Imagery taken on the morning of Sept. 20 shows numerous vehicles present on a launchpad at the base, including a truck with a trailer that appears to correspond to the dimensions of the missile. A weather shelter that typically covers the specific launch site had been moved about 50 feet. By the afternoon, the trailer was gone and the shelter was moved back to its original position.
Additional imagery captured on Sept. 28 shows the launchpad active again, with a similar trailer present and the shelter again drawn back.
On Aug. 31, the Russian authorities issued an aviation notice for a “temporary danger area,” advising pilots to avoid part of the Barents Sea off the coast and 12 miles from the launch site, known as Pankovo. The notice has since been extended several times and, as of Sunday, was scheduled to be in force through Oct. 6. Russia issued a similar notice before a Burevestnik test in 2019.
Additionally, two Russian aircraft specifically used for collecting data from missile launches were parked about 100 miles south of the launch site in early August, at the Rogachevo air base, according to analysis of satellite images by Bellona, a Norwegian environmental organization. The aircraft are owned by Rosatom, the Russian atomic energy company. They remained at that base at least through Sept. 26, according to additional satellite imagery. During Burevestnik tests in 2018, aircraft of the same type were also in the vicinity.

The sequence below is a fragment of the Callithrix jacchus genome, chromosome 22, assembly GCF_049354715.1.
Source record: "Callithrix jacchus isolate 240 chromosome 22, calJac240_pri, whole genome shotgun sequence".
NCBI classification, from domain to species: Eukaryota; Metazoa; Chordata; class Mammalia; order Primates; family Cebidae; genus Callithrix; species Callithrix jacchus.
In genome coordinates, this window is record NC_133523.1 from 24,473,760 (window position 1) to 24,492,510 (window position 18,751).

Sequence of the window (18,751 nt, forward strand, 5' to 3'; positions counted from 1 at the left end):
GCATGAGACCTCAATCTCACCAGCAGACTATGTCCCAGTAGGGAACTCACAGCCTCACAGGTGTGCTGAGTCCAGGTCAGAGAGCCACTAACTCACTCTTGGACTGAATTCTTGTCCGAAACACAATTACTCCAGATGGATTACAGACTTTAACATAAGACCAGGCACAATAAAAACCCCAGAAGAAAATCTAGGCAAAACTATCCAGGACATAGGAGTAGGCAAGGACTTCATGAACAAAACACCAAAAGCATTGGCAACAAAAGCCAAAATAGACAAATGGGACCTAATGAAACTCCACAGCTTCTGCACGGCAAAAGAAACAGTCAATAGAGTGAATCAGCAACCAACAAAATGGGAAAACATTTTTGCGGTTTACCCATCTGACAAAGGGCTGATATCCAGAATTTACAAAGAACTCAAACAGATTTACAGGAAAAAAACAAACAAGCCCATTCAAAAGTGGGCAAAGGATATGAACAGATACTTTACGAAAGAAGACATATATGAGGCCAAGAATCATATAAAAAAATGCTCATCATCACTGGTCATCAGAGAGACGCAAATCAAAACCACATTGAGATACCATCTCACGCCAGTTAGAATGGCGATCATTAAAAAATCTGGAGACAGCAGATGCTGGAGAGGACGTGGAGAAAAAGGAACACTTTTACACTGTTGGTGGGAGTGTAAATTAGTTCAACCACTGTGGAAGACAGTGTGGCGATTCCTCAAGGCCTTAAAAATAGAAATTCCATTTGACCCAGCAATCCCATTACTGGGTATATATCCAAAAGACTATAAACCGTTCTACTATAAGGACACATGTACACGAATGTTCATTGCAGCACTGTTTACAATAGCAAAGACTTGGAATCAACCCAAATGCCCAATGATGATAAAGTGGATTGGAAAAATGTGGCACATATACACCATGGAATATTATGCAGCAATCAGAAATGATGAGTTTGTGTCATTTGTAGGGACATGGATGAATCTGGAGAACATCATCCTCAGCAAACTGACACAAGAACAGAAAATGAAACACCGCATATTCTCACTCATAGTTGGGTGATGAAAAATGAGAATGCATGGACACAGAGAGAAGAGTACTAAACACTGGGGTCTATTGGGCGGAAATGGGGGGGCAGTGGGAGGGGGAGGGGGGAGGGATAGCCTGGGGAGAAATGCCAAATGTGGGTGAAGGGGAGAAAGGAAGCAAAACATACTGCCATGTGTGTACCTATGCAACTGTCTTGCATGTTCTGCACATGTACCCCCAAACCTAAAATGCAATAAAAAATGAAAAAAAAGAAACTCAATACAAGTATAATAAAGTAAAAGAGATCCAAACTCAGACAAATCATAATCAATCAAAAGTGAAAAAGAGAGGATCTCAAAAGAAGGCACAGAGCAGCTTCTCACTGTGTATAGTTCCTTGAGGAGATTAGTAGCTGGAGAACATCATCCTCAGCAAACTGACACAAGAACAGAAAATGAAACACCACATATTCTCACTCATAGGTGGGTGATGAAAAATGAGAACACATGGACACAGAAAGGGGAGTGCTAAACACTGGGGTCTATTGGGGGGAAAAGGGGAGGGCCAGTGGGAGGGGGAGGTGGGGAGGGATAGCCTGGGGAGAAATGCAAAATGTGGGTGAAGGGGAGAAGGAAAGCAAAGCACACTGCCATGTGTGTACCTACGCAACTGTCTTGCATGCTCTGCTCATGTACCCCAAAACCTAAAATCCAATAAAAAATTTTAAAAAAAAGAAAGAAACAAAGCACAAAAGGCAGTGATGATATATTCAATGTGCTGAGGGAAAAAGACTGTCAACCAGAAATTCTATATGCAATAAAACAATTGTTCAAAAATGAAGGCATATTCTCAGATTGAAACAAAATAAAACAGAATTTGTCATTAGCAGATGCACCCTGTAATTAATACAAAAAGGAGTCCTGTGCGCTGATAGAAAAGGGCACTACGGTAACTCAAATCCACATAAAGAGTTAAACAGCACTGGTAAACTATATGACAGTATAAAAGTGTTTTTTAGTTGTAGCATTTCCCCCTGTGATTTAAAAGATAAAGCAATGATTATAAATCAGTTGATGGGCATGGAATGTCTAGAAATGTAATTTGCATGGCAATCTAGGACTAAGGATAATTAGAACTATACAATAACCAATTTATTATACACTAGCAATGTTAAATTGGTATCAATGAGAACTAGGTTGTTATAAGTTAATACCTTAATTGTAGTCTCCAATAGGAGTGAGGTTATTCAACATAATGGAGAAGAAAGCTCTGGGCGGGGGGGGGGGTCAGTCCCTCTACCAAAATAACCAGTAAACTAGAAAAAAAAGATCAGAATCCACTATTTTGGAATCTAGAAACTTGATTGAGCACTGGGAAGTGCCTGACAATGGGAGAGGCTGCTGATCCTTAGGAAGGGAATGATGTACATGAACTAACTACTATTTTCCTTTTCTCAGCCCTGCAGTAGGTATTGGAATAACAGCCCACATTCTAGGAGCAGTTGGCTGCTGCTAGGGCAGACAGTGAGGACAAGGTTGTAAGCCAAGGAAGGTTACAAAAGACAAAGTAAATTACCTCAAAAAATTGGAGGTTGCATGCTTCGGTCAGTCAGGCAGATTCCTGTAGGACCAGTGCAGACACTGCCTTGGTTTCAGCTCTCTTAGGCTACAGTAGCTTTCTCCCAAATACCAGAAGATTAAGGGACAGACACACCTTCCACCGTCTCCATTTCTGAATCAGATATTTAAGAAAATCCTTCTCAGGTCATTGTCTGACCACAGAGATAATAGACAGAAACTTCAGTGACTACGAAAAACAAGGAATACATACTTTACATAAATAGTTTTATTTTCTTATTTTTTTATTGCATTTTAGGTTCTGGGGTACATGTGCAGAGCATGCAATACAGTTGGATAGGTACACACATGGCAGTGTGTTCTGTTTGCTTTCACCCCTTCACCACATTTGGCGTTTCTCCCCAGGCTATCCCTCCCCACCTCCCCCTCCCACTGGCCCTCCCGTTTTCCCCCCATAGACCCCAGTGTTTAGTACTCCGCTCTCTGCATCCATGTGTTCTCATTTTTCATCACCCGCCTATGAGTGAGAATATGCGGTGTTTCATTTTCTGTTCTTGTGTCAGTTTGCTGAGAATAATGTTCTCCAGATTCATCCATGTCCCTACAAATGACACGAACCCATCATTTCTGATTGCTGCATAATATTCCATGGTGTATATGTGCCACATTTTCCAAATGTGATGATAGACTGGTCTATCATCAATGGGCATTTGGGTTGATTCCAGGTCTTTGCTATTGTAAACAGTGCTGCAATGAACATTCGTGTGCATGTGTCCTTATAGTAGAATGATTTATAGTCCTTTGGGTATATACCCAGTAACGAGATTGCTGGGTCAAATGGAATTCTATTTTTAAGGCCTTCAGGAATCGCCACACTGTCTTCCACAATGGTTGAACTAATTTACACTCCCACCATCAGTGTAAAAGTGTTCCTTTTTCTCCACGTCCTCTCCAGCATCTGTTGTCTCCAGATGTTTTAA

A U.S. Air Force reconnaissance aircraft, an RC-135W Rivet Joint, also flew at least two missions off the coast of the Arctic island where the launch site is, on Sept. 19 and Sept. 26, according to the tracking platform Flightradar24. The two missions represented a slight uptick from usual known activity.
The highly secretive nature of the Burevestnik missile initiative and the remote launch location make it difficult to determine if a test is forthcoming or if the weapon may have already been recently retested — or perhaps both. While launch tests of the Burevestnik have been conducted at the Arctic base in the past, Russia could also test just the missile’s rocket motor or a component of the missile itself.
The White House declined to comment on The Times’s findings.
Experts said the missile is dangerous not only in its ability to carry a powerful nuclear warhead but in its potential to release harmful radioactive emissions if the missile were to explode or malfunction during a test.
If put into use, the Burevestnik would be considered part of Russia’s nuclear arsenal, making it subject to a nuclear arms reduction treaty that Moscow signed in 2011. That agreement limits the total number of warheads and delivery vehicles the country can deploy.
But with the treaty, known as New START, set to expire in February 2026, the missile could contribute to “the leading edge of an uncontrolled arms race” if no new agreement were to replace the expiring treaty, Mr. Kimball said.
Ultimately, he said, a test of the missile would be a “sign that Russia is moving in the wrong direction.”
Reporting was contributed by Julian Barnes in Washington and Christoph Koettl in New York. Aaron Byrd contributed graphics production.